The Fred Rogers Archive

The Fred Rogers Archive preserves over 22,000 items from Fred Rogers' personal and professional life. The Archive is essential to the work of the Fred Rogers Institute, and is a source for research into children’s television, early childhood development, and Fred Rogers’ unique role in bridging both fields. Undergraduate students, graduate students, and researchers may request access provisions to study Fred’s life and legacy. Please complete the form below to reach out to our Archivist. Below, you can explore a sampling of the Archive - you're sure to find a treasure!
 

Mister Rogers Visits with Wynton Marsalis
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Mister Rogers Visits with Wynton Marsalis

Wynton Marsalis is just as excited to meet Mister Rogers as Fred is to hear his music. Marsalis is a young musician who has already achieved fame. Mister Rogers asks Marsalis for advice for young children who want to learn to play the trumpet.

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Music Notes
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Music Notes

Mister Rogers is standing in Negri's Music Shop, studying music notes written on the chalkboard. He is in the studio section of the Shop where visitors would come for music lessons or to perform for Mister Rogers.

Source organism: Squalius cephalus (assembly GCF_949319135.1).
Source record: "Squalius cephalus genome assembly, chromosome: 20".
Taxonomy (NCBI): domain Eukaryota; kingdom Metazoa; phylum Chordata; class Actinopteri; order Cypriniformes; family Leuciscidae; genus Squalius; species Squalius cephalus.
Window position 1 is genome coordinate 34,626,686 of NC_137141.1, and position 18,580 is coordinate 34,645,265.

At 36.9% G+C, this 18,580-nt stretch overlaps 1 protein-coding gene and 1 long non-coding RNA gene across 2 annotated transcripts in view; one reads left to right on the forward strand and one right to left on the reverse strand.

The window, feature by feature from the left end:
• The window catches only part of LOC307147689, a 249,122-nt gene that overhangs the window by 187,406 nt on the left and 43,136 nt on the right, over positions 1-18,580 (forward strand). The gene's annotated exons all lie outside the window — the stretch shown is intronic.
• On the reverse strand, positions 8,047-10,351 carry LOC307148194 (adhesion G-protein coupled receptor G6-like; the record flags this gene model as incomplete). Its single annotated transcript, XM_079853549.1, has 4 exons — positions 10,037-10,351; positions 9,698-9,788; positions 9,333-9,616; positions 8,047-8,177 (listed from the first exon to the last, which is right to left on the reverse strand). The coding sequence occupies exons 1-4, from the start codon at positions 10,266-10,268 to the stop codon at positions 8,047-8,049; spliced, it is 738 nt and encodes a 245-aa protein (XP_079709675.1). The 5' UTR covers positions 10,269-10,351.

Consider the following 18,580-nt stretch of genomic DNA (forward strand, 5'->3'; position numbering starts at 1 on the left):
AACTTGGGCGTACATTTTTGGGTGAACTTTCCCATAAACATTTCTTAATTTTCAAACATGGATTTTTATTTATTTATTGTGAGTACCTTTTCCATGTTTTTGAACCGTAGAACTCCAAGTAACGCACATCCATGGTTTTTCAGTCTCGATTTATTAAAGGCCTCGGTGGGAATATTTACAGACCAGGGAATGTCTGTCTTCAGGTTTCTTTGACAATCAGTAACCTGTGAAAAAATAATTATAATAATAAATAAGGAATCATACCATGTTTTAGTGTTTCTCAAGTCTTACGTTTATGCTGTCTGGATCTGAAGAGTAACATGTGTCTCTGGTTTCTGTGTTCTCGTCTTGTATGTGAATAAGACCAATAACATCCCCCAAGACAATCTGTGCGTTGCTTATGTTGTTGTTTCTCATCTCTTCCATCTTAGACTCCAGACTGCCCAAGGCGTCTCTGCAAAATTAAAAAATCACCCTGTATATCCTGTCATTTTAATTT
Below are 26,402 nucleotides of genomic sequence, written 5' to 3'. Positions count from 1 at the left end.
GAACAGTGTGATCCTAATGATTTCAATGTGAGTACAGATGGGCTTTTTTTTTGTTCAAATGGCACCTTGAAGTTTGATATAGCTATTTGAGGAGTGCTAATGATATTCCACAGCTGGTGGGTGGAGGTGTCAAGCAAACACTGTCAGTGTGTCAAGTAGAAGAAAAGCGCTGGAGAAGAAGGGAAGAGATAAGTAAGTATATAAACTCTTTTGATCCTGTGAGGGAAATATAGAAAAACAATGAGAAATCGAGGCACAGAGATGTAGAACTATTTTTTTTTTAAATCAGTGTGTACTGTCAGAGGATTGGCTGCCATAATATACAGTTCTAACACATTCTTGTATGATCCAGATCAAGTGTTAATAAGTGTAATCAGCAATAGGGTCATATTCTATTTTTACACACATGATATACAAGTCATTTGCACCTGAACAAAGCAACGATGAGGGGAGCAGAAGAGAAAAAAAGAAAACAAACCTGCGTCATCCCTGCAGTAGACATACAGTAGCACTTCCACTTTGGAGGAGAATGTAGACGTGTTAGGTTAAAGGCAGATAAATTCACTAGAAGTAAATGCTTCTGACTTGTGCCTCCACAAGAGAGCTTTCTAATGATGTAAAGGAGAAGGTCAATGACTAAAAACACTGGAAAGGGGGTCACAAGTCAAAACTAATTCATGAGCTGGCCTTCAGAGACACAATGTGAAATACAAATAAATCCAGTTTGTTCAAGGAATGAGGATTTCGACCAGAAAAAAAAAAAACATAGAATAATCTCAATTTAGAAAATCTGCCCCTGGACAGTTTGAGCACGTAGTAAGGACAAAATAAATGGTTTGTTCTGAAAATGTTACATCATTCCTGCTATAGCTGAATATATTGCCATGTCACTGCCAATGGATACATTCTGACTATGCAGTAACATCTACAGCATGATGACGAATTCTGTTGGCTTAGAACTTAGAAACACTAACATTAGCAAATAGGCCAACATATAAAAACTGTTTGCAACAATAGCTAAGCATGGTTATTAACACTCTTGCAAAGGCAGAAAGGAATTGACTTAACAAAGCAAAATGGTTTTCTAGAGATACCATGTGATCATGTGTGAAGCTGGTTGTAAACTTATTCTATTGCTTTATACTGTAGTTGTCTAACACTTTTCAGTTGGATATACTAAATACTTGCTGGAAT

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Mister Rogers Visits with Itzhak Perlman
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Mister Rogers Visits with Itzhak Perlman

Itzhak Perlman lets Mister Rogers look carefully at his violin. Mister Rogers asks him to play "Yankee Doodle." Perlman tells how difficult it is to even produce a sound on the violin when you first start playing.

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Mister Rogers Visits with Yo-Yo Ma
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Mister Rogers Visits with Yo-Yo Ma

In this segment, Ma explains how he was introduced to music through his sister, a violinist. He was discouraged that he could not play as well as her, but he soon discovered the cello. Mister Rogers asks him if his mood influences the way he plays.

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Pianos
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Pianos

Johnny Costa provided the piano music for Mister Rogers' Neighborhood. He was the music director until his death in 1996. He and Fred were great friends and bonded over their music practice.

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"Mister Rogers" Music
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"Mister Rogers" Music

Fred Rogers composed all of the music for Mister Rogers' Neighborhood. He studied music composition at Rollins College and continued to write for the rest of his life. For Fred, the piano represented more than work; it was therapy and a means for him to play and explore.

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Contributing to the Archive

If you have an item you believe belongs in the Fred Rogers Archive, please let us know! The items in the Archive must be directly related to Fred Rogers and his production company. We do not accept self-created items such as creative, journalistic, or research writings, or artwork. We do not purchase items to include in the Archive or sell memorabilia from the Archive. 

Contact the Archivist

The Fred Rogers Institute Archivist is available for requests and inquiries from students and researchers. 

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